Innovate Manitoba: Manitoba’s nQube knocks out global gaming competition with winning pitch
Two Manitoba-made entrepreneurs recently turned the tables on some tough international competition while pitching their artificial intelligence-based casino optimization software.
The pitch was against four other stellar gaming platform startups during the Startup Launchpad competition at GiGse 2017, the Global iGaming Summit & Expo held this April in San Diego, CA.
The win was sweet for nQube Data Science’s founder and CEO Jason Fiege and COO Anastasia Baran, putting their product, which tracks casino customer behaviour to optimize casino floor layout and revenue, in front of some of the top names in the land-based and interactive gaming sectors.
Fiege admits to having some misgivings going into the competition, worried that the judges and audience weren’t going to understand what nQube was all about. “We were unusual,” Fiege said. “A couple of university researchers talking about mathematics and science up against some really slick international gaming companies.”
He and Baran attribute much of their success to coaching they received in advance of the event. “We had multiple conference calls with Melissa Blau, who organizes the GiGse Launchpad, to help turn this abstract idea into a good pitch,” said Fiege. “Melissa makes sure the pitches are on track and presenting to the audience and to the judges what a VC would want to see in a pitch. This was a huge asset, and taught us about things we never would have thought of.”
Baran said this coaching, along with some of the lessons learned from Innovate Manitoba, made all the difference. “The competition was fierce with some really interesting products that actually brought me to the ‘other side’,” she laughed. “They were all super charming and we were the nerds!”
“People like us know nothing about business and don’t know how to operate in these spaces,” she said. “Melissa at GiGse and Jan (Lederman) at Innovate Manitoba have taken us under their wings and helped us so much. Having those connections has been invaluable.”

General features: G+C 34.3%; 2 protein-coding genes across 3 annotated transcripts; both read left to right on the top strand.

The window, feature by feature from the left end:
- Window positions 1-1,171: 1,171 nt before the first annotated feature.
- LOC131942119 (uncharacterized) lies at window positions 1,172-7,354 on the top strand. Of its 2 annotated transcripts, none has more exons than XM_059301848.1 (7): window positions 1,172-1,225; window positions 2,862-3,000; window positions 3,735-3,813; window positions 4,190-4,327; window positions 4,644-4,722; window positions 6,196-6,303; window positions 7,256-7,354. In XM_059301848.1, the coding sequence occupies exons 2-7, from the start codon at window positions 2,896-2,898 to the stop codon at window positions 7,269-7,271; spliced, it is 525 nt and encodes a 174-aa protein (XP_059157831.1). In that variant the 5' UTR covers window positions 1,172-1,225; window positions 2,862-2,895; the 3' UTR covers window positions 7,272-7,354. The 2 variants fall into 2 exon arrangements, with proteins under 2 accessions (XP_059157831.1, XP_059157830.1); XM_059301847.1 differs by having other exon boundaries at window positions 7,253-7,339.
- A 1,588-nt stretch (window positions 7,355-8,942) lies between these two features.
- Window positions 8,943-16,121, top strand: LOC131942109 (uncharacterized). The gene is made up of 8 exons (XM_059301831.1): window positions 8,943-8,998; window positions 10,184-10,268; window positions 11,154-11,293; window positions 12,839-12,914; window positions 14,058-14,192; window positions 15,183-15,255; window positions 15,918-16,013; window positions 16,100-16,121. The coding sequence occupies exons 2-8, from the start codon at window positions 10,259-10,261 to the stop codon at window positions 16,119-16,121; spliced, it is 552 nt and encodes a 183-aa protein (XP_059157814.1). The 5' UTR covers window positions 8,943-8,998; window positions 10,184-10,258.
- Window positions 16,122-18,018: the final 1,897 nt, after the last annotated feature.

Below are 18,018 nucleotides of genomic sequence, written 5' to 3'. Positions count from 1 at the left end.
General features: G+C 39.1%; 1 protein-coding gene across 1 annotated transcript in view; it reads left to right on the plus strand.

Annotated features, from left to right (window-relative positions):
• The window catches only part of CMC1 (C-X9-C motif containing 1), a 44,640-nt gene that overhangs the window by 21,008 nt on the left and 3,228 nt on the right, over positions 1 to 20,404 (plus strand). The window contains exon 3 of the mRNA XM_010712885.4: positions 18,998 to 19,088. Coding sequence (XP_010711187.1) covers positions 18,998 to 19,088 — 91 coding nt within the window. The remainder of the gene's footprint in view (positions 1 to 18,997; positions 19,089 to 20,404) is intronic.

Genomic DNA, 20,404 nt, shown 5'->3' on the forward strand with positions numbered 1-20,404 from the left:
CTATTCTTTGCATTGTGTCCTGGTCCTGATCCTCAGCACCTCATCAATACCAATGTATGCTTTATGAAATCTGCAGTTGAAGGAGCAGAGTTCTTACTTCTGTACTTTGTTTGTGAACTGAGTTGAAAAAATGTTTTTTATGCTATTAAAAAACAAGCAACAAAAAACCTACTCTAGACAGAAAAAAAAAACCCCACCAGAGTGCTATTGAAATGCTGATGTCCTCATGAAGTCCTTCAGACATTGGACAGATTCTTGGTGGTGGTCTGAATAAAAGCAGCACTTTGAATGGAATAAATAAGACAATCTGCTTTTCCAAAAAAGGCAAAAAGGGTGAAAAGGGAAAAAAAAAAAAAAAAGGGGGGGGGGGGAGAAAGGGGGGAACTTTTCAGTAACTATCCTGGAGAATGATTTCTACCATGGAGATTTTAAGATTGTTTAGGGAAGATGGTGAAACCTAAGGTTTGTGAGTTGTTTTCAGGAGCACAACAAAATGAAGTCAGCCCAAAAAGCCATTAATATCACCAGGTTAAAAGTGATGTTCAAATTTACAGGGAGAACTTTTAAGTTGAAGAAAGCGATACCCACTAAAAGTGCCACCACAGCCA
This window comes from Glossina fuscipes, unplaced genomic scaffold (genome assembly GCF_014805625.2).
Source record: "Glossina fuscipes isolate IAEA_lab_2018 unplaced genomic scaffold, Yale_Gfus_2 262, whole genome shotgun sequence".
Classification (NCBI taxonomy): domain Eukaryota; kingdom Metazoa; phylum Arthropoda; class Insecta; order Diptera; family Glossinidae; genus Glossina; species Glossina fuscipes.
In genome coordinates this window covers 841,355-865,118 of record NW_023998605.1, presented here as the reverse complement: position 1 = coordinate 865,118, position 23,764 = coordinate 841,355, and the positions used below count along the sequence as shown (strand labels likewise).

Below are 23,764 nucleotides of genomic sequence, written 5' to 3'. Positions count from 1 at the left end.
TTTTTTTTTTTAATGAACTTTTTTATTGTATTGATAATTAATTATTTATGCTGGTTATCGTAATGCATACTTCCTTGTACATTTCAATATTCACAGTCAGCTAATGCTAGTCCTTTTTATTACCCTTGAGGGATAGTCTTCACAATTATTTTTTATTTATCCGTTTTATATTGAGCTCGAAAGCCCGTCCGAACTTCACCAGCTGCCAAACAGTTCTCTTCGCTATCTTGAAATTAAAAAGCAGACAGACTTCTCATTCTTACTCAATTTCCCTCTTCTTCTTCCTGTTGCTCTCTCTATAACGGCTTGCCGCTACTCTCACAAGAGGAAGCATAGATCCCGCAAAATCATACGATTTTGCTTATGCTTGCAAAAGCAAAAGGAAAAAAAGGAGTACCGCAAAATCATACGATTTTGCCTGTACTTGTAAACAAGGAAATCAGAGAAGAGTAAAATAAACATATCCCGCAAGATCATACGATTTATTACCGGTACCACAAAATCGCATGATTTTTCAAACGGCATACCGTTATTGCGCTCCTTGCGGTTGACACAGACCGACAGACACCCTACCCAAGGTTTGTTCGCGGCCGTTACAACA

A big part of that she said is knowing how to do a “good talk.” This is something Baran learned through participation in Innovate Manitoba’s Pitch’Day but also Innovate Manitoba’s Lean Startup Workshop held this past December.
“There’s a very unique vibe when you interact with people in this way.”
Connections pay off
These connections have helped nQube see that the potential for their artificial intelligence is unlimited. “People saw how flexible and powerful it is,” said Fiege. “The casino part is just a plugin into an optimization agent. Many saw how it could help them in different ways.”
The company is now looking for investment to employ more developers to work on other problems that can be solved by the nQube software. It will be piloting in a casino soon but again, Fiege emphasizes that this is just one use for the unlimited opportunities presented by the software. On the heels of the GiGse win they’ve taken the idea to companies in Silicon Valley.
“We had a lot of meetings this week and they weren’t just gaming applications, Fiege said.
The focus will be on potential clients and investors who can benefit from optimizing spaces for such things as emergency services and crisis management. “When a crisis happens how do you deploy or spatially organize your resources to maximize benefits?”
These solutions, he said, could be much more complex than casino optimization but he also places a lot of value in that solution to help struggling land-based casino operations. “It’s an industry that employs a lot of people. An increased bottom line while making customers happier benefits everyone.”
Republished with permission.